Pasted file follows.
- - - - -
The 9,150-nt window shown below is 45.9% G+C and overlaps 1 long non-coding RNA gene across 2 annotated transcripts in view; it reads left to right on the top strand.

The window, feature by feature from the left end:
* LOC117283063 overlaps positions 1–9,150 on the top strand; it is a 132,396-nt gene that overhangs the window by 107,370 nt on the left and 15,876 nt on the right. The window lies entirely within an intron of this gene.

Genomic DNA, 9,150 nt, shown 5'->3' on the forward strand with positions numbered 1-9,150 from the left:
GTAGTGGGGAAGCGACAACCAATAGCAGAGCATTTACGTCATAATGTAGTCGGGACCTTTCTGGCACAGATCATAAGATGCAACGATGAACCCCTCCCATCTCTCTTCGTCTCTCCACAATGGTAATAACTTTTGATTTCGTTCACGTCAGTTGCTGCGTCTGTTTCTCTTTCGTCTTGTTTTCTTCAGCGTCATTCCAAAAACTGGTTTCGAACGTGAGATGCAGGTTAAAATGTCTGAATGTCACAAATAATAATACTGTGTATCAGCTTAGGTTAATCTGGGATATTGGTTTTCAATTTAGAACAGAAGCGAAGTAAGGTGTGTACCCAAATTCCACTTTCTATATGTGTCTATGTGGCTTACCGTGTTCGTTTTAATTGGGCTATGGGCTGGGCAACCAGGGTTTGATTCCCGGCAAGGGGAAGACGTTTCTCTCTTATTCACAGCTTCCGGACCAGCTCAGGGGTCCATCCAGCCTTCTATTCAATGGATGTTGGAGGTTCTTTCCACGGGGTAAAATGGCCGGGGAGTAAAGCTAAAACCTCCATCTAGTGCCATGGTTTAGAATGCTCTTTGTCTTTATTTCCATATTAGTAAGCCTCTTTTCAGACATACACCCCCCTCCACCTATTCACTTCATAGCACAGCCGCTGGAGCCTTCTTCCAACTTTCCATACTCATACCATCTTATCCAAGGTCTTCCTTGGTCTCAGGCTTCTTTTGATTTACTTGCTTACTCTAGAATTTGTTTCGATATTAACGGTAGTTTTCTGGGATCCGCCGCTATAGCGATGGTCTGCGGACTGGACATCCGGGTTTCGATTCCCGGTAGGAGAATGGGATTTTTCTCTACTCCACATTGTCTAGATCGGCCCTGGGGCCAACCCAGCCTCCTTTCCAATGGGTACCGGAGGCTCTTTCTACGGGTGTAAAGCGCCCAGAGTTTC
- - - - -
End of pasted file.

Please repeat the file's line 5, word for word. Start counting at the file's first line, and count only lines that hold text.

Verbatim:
GTAGTGGGGAAGCGACAACCAATAGCAGAGCATTTACGTCATAATGTAGTCGGGACCTTTCTGGCACAGATCATAAGATGCAACGATGAACCCCTCCCATCTCTCTTCGTCTCTCCACAATGGTAATAACTTTTGATTTCGTTCACGTCAGTTGCTGCGTCTGTTTCTCTTTCGTCTTGTTTTCTTCAGCGTCATTCCAAAAACTGGTTTCGAACGTGAGATGCAGGTTAAAATGTCTGAATGTCACAAATAATAATACTGTGTATCAGCTTAGGTTAATCTGGGATATTGGTTTTCAATTTAGAACAGAAGCGAAGTAAGGTGTGTACCCAAATTCCACTTTCTATATGTGTCTATGTGGCTTACCGTGTTCGTTTTAATTGGGCTATGGGCTGGGCAACCAGGGTTTGATTCCCGGCAAGGGGAAGACGTTTCTCTCTTATTCACAGCTTCCGGACCAGCTCAGGGGTCCATCCAGCCTTCTATTCAATGGATGTTGGAGGTTCTTTCCACGGGGTAAAATGGCCGGGGAGTAAAGCTAAAACCTCCATCTAGTGCCATGGTTTAGAATGCTCTTTGTCTTTATTTCCATATTAGTAAGCCTCTTTTCAGACATACACCCCCCTCCACCTATTCACTTCATAGCACAGCCGCTGGAGCCTTCTTCCAACTTTCCATACTCATACCATCTTATCCAAGGTCTTCCTTGGTCTCAGGCTTCTTTTGATTTACTTGCTTACTCTAGAATTTGTTTCGATATTAACGGTAGTTTTCTGGGATCCGCCGCTATAGCGATGGTCTGCGGACTGGACATCCGGGTTTCGATTCCCGGTAGGAGAATGGGATTTTTCTCTACTCCACATTGTCTAGATCGGCCCTGGGGCCAACCCAGCCTCCTTTCCAATGGGTACCGGAGGCTCTTTCTACGGGTGTAAAGCGCCCAGAGTTTC